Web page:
10. Jeff says:

    Bevell is the first problem.

    If you go back and read comments about him and the offense at Minnesota on SB,you find that the comments were quite similar,even with Brett,Rice,Harvin,Peterson,and all the rest to work with.

    Also note that he seems to panic at key moments on the sideline. Very bad example to set.

    After Edwards scored his TD against NE, he went up to almost apologize to Bevell,who looked unforgiving.(See end of highlight video on the Seahwks website.) Looks like he’d rather fail following the plan,than see someone succeed with improvisation.

    He wasn’t successful at Minnesota. He had been a QB coach at Green Bay. Rumour (via SB fans) was that he was hired to help attract Brett,not because anyone thought that he was an especially good coach. Before that,his claim to fame was as a Wisconsin QB in the 90s.

    He therefore was a Schneider hire,not a Carroll hire. The old GB network.

  11. Colin says:

    Bevell didn’t lose the game guys. Dropped passes did. I have not been a fan of Bevell, but he had the Niners number on several occasions.

    Seattle just has to get their shit together and start playing well rounded games, ON THE ROAD.

    • AlaskaHawk says:

      Maybe it is both lack of good play design and dropped balls. There is nothing scary about our offense. We just hope the defense will keep the score low and that somehow we will learn to score in the red zone.

  12. Justin M says:

    If we can get a legitamite #1 wr we shoudl be fine, Rice will make a great #2 Baldwin and Tate will be slot/ third down guys. I have no idea about Zack Miller, have not seen enough of him on passing downs to see if he just needs to play more or if we should draft a Te. With that said if we could pick up a #1 wr (size and all), than we can draft a playmaker like Robert Woods. But I do not see him as a #1 which is what we are missing IMO. Also, Robert Woods drops passes which worries me considering all the dropped passes this year. A sure handed guy would make me more happy.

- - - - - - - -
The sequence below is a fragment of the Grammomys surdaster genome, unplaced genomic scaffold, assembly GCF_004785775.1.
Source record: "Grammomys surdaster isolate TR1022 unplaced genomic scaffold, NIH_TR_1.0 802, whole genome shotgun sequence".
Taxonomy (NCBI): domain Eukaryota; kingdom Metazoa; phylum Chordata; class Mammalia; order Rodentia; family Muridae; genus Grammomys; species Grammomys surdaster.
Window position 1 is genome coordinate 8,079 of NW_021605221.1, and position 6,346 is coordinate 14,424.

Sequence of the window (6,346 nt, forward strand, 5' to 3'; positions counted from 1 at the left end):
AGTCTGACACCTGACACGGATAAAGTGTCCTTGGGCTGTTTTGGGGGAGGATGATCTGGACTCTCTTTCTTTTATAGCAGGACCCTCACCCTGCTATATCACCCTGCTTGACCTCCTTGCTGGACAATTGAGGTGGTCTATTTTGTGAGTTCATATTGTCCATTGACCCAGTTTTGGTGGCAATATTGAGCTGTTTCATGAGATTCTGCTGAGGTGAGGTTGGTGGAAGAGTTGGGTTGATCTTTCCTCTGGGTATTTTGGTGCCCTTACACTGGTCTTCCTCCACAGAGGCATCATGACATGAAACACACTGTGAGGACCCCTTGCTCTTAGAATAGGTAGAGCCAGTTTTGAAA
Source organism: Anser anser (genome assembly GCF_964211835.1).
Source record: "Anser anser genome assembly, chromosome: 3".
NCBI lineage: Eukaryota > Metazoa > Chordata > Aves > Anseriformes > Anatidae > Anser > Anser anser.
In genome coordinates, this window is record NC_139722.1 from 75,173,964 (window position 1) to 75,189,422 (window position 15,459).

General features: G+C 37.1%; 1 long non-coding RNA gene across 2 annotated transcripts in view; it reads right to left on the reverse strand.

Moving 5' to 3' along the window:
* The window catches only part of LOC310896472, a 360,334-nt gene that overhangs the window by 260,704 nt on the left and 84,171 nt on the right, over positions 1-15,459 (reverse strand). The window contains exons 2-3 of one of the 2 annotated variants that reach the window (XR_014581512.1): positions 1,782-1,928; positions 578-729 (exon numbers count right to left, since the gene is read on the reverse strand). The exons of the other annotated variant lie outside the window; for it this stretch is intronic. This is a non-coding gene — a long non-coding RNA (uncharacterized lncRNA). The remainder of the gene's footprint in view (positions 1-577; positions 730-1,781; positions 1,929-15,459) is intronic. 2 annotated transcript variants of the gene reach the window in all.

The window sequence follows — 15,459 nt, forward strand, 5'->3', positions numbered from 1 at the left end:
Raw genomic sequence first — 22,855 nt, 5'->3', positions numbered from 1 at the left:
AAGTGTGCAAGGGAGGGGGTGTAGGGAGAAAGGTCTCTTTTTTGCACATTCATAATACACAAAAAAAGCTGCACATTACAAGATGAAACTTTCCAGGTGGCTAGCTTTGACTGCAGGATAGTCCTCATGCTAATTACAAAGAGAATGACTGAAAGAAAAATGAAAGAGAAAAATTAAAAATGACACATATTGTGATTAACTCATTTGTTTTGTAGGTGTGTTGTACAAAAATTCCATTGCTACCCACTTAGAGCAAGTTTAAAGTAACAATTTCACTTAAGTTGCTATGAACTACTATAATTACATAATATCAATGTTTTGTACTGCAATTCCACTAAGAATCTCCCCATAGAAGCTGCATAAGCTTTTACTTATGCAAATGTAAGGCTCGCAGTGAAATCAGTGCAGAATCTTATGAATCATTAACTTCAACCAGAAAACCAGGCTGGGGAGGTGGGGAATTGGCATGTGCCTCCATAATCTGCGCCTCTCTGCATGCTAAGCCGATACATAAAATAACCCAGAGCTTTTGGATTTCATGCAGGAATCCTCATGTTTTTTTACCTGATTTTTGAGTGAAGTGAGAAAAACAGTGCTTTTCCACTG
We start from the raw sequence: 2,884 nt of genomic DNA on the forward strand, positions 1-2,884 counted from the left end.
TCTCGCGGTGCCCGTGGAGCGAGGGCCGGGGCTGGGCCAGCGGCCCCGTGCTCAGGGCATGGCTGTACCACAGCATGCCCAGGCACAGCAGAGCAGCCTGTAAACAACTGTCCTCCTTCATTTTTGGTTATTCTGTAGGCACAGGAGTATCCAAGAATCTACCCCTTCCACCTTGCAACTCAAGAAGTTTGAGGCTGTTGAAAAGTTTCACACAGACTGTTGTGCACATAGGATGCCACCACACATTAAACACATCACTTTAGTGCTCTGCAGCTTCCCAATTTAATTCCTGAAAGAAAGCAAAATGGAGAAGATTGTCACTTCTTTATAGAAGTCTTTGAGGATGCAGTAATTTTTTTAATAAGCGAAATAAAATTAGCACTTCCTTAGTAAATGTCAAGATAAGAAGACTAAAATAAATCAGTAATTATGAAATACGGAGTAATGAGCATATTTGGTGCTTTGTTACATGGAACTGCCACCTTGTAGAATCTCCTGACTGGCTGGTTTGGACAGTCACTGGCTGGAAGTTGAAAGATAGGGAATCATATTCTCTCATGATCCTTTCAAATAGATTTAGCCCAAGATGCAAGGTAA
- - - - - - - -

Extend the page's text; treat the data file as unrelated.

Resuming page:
• Michael says:

      all the dropped passes this year?

      Before the Thursday night game we were in the bottom (or top i guess) third of the league in dropped passes per attempt. Sure it’s a surprise for the regression to the mean to all show up on the one night, but I don’t think this team necessarily has a drop problem…

  13. Cameron says:

    I feel like the problem with our passing offense is that it’s a bit of a one trick pony. Right now it’s predicated on running the ball effectively and then PA bomb. That’s great when the run game is going and you’re playing a mediocre pass defense. San Fran seemed to be aware of this and had a great plan for shutting it down. They blitzed RW more than any other team I’ve seen play this year. We need to be able to adjust on the fly and recognize when teams have shut down our bread and butter. I’d like to see more quick hitters, slants, curls, etc when teams are blitzing rather than long developing routes.

  14. EFly88 says:

    I think the lack of a short passing game is a byproduct of the run heavy offense. Let’s say that Lynch is cruising in the first quarter and that requires the opposing team’s defense to stick 8 men in the box.

    This is the goal of our offense as it opens up the deep PA plays. However, since there are now 8 defenders in the box it makes short passing very difficult. Quick 3 step slants are going to get smashed. A quick slant will lead your WR right into the OLB or SS depending on how their defense is aligned.

    The open areas against 8 men in the box are the sidelines and the Hawks have targeted them appropriately. An offense can’t have everything. However, I would like to see more sit routes in the middle of the field on long developing plays, ideally to zach miller.

  15. dave crockett says:

    WRs have role confusion?

    Not surprising. Most have overlapping athletic traits and/skill sets.

    That’s not inherently a bad thing. We have mostly big/athletic guys who make plays on the ball in the air. Rice is the most obvious, but this is also what Tate and Edwards bring to the table. The only really different receiver is Baldwin. Unfortunately, we have a fair number of Sidney Rice-lite guys on the roster but no Baldwin-lite. The offense just grinds to a halt when Baldwin is missing.

    I’d like to see them bring back Deon Butler for the stretch run.